For savings comparisons, we'd like to introduce you to LoveMoney[1]

  • Compare saving accounts from all UK providers



Compare all UK Nisa providers with LoveMoney[1]

  • Compare cash Nisas and/or stocks and shares Nisas

  • Make your savings nicer with a Nisa

    New Individual Savings Accounts (Nisas) replaced Isas on 1 July, 2014. They allow you to save in cash and/or stocks and shares without having to pay tax on any of the interest that you make. Nisas offer higher annual investment limits than Isas and they're much more flexible. Read our guides for the full details
    Sean Davies,
  • Build up an emergency fund

    Everybody ought to have a certain amount of cash to hand. The rule of thumb is to have three months's essential outgoings (things like rent and food) in an instant-access account. This is called an emergency fund
    The Money Advice Service
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How can we help you with savings and Nisas today?

With the help of our partners LoveMoney, you can quickly and easily compare hundreds of rates for savings and for New Individual Savings Accounts (Nisas) from all UK savings providers.[1]

If you choose to use our comparison service, the easy-to-use page will present information describing the key facts about each account and will offer you the chance to purchase the products.

Choose either the amount you'd like to deposit or how much a month you'd like to save and the dynamic best-buy table will display the interest rate (AER), term and expected return on your investment, which can be calculated to reflect a term of one year, two years or five years.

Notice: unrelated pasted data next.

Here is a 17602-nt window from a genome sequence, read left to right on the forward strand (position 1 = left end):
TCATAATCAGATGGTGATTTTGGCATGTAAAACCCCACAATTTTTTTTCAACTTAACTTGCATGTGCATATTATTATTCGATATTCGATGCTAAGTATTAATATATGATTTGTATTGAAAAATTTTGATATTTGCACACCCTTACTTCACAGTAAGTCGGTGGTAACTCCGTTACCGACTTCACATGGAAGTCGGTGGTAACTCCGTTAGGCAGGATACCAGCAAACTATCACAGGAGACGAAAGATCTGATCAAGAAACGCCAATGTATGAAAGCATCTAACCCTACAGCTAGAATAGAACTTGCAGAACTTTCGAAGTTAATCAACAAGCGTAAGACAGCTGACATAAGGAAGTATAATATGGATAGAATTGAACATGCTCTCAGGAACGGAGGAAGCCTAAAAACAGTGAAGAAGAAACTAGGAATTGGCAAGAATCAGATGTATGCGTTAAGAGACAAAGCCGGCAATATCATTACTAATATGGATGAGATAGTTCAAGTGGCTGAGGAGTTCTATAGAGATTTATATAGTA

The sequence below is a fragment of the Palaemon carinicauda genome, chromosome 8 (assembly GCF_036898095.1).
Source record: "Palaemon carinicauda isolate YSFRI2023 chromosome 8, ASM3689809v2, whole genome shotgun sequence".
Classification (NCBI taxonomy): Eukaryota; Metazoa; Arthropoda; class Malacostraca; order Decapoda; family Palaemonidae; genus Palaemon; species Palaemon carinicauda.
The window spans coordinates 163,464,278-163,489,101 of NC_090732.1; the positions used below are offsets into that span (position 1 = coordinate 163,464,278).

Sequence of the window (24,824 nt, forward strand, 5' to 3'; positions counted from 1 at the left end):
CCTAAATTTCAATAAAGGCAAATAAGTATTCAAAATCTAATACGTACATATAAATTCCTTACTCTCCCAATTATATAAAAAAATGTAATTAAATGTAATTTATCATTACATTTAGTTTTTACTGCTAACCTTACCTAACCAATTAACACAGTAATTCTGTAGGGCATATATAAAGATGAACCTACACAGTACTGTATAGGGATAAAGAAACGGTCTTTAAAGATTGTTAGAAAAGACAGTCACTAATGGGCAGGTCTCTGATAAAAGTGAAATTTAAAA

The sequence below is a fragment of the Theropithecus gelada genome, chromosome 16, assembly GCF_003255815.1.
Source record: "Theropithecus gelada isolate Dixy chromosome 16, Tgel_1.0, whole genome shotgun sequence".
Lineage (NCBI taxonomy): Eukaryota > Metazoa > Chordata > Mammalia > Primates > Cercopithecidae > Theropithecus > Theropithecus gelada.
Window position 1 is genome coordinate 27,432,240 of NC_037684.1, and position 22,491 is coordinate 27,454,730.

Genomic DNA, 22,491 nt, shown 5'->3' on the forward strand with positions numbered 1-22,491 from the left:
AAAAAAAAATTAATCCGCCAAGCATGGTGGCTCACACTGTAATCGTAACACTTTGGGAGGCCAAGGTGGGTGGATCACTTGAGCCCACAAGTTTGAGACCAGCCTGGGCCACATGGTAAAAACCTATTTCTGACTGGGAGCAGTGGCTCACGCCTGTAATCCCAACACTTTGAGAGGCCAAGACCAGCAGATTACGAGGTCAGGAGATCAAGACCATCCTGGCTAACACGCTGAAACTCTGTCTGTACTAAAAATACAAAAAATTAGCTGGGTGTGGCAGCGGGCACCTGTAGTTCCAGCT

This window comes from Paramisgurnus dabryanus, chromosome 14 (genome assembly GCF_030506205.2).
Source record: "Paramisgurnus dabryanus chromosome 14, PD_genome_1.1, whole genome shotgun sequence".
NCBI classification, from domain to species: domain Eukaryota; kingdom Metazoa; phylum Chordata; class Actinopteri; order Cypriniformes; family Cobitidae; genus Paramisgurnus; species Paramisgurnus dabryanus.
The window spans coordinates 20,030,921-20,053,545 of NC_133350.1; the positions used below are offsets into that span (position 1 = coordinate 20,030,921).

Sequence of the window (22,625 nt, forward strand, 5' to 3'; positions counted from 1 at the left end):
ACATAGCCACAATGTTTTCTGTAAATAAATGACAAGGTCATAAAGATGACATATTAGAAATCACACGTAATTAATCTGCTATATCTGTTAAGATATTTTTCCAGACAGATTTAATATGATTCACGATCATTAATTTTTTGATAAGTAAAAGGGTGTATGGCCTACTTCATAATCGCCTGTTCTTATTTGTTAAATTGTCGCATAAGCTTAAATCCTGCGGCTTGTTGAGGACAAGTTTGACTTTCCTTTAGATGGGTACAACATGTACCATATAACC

If you see an option you like the look of, click on the 'more details' button to check the vital information and - if you're happy - go ahead and click 'apply'.

Amongst the savings accounts on offer, you can choose from easy-access options, peer-to-peer savings and one-, three- or five-year bonds. Nisa accounts can be a fantastic, tax-free way to save your money, and we can help you find the right deal whether you're looking for cash Nisas and/or stocks and shares Nisas.

Did you know...?

  • The tax year runs from 6 April to 5 April
  • Nisas replaced Individual Savings Accounts (Isas) on 1 July, 2014. The Nisa allowance for 2014-15 is £15,000, increasing to £15,240 for 2015-16
  • 21% of consumers have never switched their Nisa or savings accounts[2]

Low interest rates have been with us for some time, meaning it's harder than ever - and more important than ever - to find a good return on your money.

Learn all about the products available by reading our guides, where you'll also find both our frequently asked questions on savings and frequently asked questions on Nisas.

Our guides offer more information on key saving products such as easy-access accounts, fixed-rate bonds, notice accounts, regular-saver deals, peer-to-peer saving, guaranteed equity bonds, affinity accounts, over-50s products and off-shore accounts.

Find out how interest rates and tax rates are displayed and paid, and why you should pay attention to maximum and minimum deposit levels, notice periods, withdrawal restrictions and short-term bonuses.

You'll also find information on National Savings and Investments (NS&I), the Financial Services Compensation Scheme (FSCS) and the Banking Code, plus more general help on why you should save, and the importance of keeping a rainy-day fund.

Many people seem mystified by Nisas but they're basically just regular savings products protected by a tax-free 'wrapper', meaning that you get to keep 100% of the precious interest.

We've got dedicated guides on cash Nisas, stocks and shares Nisas and junior Nisas, with information on allowances, transfers, age restrictions, how many Nisas you can own, and much more.

Nisas replaced Individual Savings Accounts (Isas) on 1 July, 2014, giving savers a much larger annual tax-free allowance and removing restrictions governing how much could be saved in cash and how much in stocks and shares.

Account holders can transfer their Nisa funds from stocks and shares to cash, as well as vice-versa - previously, Isas only allowed a transfer from cash to stocks and shares.